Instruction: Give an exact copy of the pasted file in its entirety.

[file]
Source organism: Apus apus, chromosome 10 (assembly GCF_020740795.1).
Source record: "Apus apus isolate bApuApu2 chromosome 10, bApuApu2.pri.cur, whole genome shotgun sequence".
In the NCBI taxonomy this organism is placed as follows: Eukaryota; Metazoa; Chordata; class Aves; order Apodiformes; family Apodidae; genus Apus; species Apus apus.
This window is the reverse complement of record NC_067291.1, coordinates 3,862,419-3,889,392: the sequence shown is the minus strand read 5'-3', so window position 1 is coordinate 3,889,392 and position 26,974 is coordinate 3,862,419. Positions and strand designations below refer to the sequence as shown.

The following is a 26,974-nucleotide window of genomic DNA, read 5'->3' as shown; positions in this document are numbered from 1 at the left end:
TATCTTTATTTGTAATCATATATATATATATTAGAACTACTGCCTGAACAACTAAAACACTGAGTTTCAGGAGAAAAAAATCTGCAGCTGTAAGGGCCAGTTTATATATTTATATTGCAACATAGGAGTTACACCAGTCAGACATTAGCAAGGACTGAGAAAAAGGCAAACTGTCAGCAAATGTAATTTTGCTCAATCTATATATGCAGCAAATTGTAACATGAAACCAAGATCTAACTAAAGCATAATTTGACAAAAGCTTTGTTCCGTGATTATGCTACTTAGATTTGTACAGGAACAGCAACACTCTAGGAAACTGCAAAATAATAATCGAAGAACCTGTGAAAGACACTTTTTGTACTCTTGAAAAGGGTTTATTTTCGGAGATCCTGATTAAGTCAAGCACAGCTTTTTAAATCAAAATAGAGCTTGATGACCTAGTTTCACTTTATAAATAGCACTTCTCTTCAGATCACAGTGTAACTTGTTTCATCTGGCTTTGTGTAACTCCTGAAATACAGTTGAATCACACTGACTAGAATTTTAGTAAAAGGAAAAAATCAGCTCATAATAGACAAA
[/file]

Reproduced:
Source organism: Apus apus, chromosome 10 (assembly GCF_020740795.1).
Source record: "Apus apus isolate bApuApu2 chromosome 10, bApuApu2.pri.cur, whole genome shotgun sequence".
In the NCBI taxonomy this organism is placed as follows: Eukaryota; Metazoa; Chordata; class Aves; order Apodiformes; family Apodidae; genus Apus; species Apus apus.
This window is the reverse complement of record NC_067291.1, coordinates 3,862,419-3,889,392: the sequence shown is the minus strand read 5'-3', so window position 1 is coordinate 3,889,392 and position 26,974 is coordinate 3,862,419. Positions and strand designations below refer to the sequence as shown.

The following is a 26,974-nucleotide window of genomic DNA, read 5'->3' as shown; positions in this document are numbered from 1 at the left end:
TATCTTTATTTGTAATCATATATATATATATTAGAACTACTGCCTGAACAACTAAAACACTGAGTTTCAGGAGAAAAAAATCTGCAGCTGTAAGGGCCAGTTTATATATTTATATTGCAACATAGGAGTTACACCAGTCAGACATTAGCAAGGACTGAGAAAAAGGCAAACTGTCAGCAAATGTAATTTTGCTCAATCTATATATGCAGCAAATTGTAACATGAAACCAAGATCTAACTAAAGCATAATTTGACAAAAGCTTTGTTCCGTGATTATGCTACTTAGATTTGTACAGGAACAGCAACACTCTAGGAAACTGCAAAATAATAATCGAAGAACCTGTGAAAGACACTTTTTGTACTCTTGAAAAGGGTTTATTTTCGGAGATCCTGATTAAGTCAAGCACAGCTTTTTAAATCAAAATAGAGCTTGATGACCTAGTTTCACTTTATAAATAGCACTTCTCTTCAGATCACAGTGTAACTTGTTTCATCTGGCTTTGTGTAACTCCTGAAATACAGTTGAATCACACTGACTAGAATTTTAGTAAAAGGAAAAAATCAGCTCATAATAGACAAA